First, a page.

One exception is hate applied to individuals. It lacks the risk exponential growth that can follow group stereotypes?

My understanding of Mills On Liberty, is that the 'pure liberalism' which he spends his time expounding is underpinned by tacit qualification : provided society is sufficiently stable to secure peace, and ensure the stability of other democratic institutions. Hence his famous remark justifying authoritarian rule for less developed societies. [this may be slightly different in emphasis to points in your post - society focused rather than individual/group, victim/perpetrator]

It has never occurred to me before, but Millian doctrine may not provide a strong commitment to the 2nd amendment. The constitution may be the major hurdle to both.

Interesting questions.

RS said...

"And, on the other hand, do the more restrictive legal codes against racism and hate-based organizations actually work in France or Germany? Or does the continuing advance of extremist groups there suggest that legal prohibition had little effect on RWE as a political movement?"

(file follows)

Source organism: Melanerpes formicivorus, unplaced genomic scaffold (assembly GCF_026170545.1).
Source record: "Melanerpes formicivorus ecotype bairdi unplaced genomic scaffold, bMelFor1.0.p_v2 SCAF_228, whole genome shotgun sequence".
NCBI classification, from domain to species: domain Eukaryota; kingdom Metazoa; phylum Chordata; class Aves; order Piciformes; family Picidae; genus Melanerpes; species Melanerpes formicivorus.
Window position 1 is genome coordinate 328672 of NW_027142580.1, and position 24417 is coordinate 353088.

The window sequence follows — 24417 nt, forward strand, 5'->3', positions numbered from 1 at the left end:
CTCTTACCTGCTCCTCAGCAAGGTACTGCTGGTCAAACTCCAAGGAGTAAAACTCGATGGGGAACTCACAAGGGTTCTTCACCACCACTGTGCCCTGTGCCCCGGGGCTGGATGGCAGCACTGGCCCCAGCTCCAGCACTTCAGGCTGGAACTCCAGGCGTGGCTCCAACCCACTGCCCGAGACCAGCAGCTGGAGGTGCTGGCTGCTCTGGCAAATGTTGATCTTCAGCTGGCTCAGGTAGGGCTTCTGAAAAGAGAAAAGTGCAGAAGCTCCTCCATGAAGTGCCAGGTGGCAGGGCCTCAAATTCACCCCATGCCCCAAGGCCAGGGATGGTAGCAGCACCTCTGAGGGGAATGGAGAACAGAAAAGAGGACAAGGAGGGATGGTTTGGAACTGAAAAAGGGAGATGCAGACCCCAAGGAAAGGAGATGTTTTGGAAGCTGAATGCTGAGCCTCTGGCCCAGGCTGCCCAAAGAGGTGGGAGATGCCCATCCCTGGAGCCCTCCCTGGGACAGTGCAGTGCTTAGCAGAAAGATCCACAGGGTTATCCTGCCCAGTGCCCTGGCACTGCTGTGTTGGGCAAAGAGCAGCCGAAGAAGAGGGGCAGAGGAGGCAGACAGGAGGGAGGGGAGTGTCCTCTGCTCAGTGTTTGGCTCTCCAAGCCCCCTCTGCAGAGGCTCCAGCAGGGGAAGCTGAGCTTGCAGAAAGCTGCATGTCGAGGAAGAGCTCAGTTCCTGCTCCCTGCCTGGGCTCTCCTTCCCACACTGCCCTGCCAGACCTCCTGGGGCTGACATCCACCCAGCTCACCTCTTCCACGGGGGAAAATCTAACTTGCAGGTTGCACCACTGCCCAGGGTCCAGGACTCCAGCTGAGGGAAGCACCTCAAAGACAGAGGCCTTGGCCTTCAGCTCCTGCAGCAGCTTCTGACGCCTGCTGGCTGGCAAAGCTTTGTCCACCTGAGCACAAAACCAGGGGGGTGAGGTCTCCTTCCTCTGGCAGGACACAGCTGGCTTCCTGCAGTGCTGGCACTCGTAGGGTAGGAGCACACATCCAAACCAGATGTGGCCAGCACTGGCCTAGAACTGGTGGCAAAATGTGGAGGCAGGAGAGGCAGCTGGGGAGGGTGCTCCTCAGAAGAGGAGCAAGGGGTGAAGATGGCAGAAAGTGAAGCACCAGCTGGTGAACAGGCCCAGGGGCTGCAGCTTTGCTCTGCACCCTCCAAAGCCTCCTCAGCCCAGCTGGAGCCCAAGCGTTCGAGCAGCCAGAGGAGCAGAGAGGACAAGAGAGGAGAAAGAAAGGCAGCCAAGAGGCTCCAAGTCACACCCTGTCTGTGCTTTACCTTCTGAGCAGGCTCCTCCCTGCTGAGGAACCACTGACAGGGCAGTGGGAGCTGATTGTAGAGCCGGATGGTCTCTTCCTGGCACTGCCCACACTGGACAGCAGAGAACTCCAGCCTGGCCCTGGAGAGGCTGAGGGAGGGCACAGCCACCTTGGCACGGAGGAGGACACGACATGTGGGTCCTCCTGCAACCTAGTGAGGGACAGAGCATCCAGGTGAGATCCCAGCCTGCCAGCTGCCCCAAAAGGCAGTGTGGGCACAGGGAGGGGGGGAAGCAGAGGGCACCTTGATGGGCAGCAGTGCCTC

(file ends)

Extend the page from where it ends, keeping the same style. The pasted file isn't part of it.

Good questions, but you're missing the most important one. Would hate speech laws actually be used as intended? I highly doubt it. The day laws against "hate speech" become acceptable in the United States is the day conservative forces will begin harassing mosques and black churches with legal threats doused in pink-washed claims of hate against women and homosexuals, even "anti-white/anti-Christian bigotry" if they're feeling particularly audacious. Take a look at the comments coming out of the alt-right about protecting gays and women and you can already see the groundwork being laid. Their own wellsprings of hate, of course, will be protected by legions of lawyers.